Pangiam acquires something else (in this case TrueFace)

People have been coming here to find this news (thanks Google Search Console) so I figured I’d better share it here.

Remember Pangiam, the company that I talked about back in March when it acquired the veriScan product from the Metropolitan Washington Airports Authority? Well, last week Pangiam acquired another company.

TYSONS CORNER, Va., June 2, 2021 /PRNewswire/ — Pangiam, a technology-based security and travel services provider, announced today that it has acquired Trueface, a U.S.-based leader in computer vision focused on facial recognition, weapon detection and age verification technologies. Terms of the transaction were not disclosed….

Trueface, founded in 2013 by Shaun Moore and Nezare Chafni, provides industry leading computer vision solutions to customers in a wide range of industries. The company’s facial recognition technology recently achieved a top three ranking among western vendors in the National Institute of Standards and Technology (NIST) 1:N Face Recognition Vendor Test.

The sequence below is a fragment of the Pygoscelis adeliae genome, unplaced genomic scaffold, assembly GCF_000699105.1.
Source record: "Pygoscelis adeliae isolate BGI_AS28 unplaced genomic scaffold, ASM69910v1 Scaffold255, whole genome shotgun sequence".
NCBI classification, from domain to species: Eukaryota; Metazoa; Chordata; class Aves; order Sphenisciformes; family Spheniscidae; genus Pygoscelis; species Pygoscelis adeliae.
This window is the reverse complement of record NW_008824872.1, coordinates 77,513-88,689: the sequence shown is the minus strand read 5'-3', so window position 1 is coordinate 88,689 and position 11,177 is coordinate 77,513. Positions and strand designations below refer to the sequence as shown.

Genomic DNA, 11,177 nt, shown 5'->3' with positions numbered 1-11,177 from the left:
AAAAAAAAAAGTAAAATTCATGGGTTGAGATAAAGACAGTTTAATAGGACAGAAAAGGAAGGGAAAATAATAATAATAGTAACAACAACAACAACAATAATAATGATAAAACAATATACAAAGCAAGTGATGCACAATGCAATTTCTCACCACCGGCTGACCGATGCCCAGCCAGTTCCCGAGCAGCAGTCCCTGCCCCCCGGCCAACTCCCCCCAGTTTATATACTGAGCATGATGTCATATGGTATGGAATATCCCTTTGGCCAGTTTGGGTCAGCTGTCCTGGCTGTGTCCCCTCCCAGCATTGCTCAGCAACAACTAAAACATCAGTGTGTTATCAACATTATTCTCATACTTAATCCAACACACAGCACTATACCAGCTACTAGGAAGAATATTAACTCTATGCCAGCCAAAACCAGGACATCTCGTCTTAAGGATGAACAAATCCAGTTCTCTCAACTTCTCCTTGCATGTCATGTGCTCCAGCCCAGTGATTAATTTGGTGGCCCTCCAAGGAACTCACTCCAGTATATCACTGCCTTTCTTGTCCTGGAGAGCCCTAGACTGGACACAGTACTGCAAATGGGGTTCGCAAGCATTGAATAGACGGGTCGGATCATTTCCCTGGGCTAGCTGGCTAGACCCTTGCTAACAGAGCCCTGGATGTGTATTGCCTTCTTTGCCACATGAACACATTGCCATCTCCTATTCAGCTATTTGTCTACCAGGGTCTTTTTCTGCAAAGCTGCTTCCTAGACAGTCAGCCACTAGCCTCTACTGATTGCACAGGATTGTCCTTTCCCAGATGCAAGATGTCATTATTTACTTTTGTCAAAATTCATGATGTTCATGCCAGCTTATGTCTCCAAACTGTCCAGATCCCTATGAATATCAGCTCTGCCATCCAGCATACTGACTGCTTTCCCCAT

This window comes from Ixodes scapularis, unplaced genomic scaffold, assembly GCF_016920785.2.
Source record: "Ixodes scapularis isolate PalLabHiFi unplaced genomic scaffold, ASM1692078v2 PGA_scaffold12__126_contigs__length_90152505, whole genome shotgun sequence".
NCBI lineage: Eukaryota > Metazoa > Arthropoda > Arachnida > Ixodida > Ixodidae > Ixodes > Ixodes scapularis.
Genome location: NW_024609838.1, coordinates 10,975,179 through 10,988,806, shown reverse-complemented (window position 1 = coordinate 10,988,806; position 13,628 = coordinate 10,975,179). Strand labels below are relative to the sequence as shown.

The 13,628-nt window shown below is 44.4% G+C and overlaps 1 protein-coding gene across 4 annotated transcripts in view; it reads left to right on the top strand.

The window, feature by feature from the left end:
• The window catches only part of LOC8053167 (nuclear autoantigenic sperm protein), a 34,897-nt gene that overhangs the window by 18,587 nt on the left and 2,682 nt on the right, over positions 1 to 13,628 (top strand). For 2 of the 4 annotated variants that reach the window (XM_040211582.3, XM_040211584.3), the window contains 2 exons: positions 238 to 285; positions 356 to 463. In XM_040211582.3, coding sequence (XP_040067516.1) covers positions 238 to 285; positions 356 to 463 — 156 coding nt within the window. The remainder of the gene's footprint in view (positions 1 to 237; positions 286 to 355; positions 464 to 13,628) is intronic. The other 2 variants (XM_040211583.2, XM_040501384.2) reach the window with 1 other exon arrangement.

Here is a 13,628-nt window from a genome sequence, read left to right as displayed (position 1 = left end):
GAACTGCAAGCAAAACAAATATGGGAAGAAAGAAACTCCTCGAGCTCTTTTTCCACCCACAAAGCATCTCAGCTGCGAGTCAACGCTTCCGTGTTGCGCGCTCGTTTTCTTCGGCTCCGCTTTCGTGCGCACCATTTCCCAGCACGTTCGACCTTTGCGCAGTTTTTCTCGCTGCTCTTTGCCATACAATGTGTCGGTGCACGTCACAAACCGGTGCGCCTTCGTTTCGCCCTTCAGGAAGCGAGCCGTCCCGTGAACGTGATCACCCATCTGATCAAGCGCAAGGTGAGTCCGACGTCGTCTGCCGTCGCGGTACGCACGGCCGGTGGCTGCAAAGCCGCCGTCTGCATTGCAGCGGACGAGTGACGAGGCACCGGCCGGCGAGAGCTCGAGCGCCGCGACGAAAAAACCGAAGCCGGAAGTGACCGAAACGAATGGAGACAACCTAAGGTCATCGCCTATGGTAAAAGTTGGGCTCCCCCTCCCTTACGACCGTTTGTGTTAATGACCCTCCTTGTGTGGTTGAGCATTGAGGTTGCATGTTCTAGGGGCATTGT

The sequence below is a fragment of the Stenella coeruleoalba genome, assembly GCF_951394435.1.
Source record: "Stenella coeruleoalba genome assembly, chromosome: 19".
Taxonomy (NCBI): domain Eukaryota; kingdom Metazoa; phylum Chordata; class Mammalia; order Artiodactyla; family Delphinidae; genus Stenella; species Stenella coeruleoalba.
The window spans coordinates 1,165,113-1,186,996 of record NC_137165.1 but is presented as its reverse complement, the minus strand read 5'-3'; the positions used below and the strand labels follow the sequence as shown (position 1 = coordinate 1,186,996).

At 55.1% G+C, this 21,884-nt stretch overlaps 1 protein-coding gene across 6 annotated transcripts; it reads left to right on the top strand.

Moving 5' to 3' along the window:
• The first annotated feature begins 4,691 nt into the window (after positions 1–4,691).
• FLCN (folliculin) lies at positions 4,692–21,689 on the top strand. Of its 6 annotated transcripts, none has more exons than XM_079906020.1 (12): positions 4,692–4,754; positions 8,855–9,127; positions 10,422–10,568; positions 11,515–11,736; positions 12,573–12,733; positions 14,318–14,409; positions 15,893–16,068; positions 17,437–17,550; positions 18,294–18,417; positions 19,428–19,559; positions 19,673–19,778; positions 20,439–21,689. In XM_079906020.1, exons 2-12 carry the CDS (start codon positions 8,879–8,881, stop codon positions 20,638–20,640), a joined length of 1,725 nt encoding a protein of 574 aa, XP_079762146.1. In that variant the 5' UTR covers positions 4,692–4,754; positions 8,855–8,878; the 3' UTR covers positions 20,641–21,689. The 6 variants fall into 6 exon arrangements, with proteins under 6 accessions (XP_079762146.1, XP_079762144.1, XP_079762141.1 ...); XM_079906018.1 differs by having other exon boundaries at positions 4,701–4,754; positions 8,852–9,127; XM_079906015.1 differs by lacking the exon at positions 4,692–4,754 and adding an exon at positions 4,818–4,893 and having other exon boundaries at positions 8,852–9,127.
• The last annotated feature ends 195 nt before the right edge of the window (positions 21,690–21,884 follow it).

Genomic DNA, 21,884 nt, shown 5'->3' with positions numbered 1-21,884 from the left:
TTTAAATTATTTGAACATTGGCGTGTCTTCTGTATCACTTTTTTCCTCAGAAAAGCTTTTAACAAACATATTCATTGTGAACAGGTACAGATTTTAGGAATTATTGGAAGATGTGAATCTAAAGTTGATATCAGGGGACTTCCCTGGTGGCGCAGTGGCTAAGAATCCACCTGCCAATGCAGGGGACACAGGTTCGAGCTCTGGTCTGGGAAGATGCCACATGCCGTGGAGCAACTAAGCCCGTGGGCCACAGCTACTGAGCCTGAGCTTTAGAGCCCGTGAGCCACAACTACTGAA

(Just an aside here: companies can use NIST tests to extract all sorts of superlatives that can be applied to their products, once a bunch of qualifications are applied. Pay attention to the use of the phrase “among western vendors.” While there may be legitimate reasons to exclude non-western vendors from comparisons, make a mental note when such an exclusion is made.)

But what does this mean in terms of Pangiam’s existing product? The press release covers this also.

Trueface will add an additional capability to Pangiam’s existing technologies, creating a comprehensive and seamless solution to satisfy the needs of both federal and commercial enterprises.

And because Pangiam is not a publicly-traded company, it is not obliged to add a disclaimer to investors saying this integration might not happen bla bla bla. Publicly traded companies are obligated to do this so that investors are aware of the risks when a company speculates about its future plans. Pangiam is not publicly traded, and the owners are (presumably) well aware of the risks.

For example, a US government agency may prefer to do business with an eastern vendor. In fact, the US government does a lot of business with one eastern vendor (not Chinese or Russian).

But we’ll see what happens with any future veriTruefaceScan product.

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